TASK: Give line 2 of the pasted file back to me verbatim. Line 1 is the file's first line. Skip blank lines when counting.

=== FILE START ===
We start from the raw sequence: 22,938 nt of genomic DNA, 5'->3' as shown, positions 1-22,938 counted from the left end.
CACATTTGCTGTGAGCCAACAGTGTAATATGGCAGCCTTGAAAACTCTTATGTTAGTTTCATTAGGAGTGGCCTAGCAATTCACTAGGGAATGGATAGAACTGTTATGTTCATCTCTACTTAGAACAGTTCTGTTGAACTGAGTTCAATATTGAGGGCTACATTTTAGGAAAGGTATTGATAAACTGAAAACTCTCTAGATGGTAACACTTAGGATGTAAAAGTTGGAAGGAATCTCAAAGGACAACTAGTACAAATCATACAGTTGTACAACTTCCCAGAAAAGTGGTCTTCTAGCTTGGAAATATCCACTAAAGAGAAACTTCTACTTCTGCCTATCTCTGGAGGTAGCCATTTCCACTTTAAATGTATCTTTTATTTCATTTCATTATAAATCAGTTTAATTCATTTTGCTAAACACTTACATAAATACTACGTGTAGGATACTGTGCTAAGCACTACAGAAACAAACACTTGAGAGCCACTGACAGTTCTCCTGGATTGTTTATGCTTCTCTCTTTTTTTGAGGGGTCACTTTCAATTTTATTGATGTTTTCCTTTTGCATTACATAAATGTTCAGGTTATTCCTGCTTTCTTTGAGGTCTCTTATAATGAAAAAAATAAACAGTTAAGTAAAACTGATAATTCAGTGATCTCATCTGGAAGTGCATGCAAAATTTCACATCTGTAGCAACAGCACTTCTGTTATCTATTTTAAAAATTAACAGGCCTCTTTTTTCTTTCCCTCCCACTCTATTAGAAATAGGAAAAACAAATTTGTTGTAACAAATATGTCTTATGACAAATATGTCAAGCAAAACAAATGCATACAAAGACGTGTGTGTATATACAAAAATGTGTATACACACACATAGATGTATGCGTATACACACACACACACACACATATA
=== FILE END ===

CACATTTGCTGTGAGCCAACAGTGTAATATGGCAGCCTTGAAAACTCTTATGTTAGTTTCATTAGGAGTGGCCTAGCAATTCACTAGGGAATGGATAGAACTGTTATGTTCATCTCTACTTAGAACAGTTCTGTTGAACTGAGTTCAATATTGAGGGCTACATTTTAGGAAAGGTATTGATAAACTGAAAACTCTCTAGATGGTAACACTTAGGATGTAAAAGTTGGAAGGAATCTCAAAGGACAACTAGTACAAATCATACAGTTGTACAACTTCCCAGAAAAGTGGTCTTCTAGCTTGGAAATATCCACTAAAGAGAAACTTCTACTTCTGCCTATCTCTGGAGGTAGCCATTTCCACTTTAAATGTATCTTTTATTTCATTTCATTATAAATCAGTTTAATTCATTTTGCTAAACACTTACATAAATACTACGTGTAGGATACTGTGCTAAGCACTACAGAAACAAACACTTGAGAGCCACTGACAGTTCTCCTGGATTGTTTATGCTTCTCTCTTTTTTTGAGGGGTCACTTTCAATTTTATTGATGTTTTCCTTTTGCATTACATAAATGTTCAGGTTATTCCTGCTTTCTTTGAGGTCTCTTATAATGAAAAAAATAAACAGTTAAGTAAAACTGATAATTCAGTGATCTCATCTGGAAGTGCATGCAAAATTTCACATCTGTAGCAACAGCACTTCTGTTATCTATTTTAAAAATTAACAGGCCTCTTTTTTCTTTCCCTCCCACTCTATTAGAAATAGGAAAAACAAATTTGTTGTAACAAATATGTCTTATGACAAATATGTCAAGCAAAACAAATGCATACAAAGACGTGTGTGTATATACAAAAATGTGTATACACACACATAGATGTATGCGTATACACACACACACACACACATATA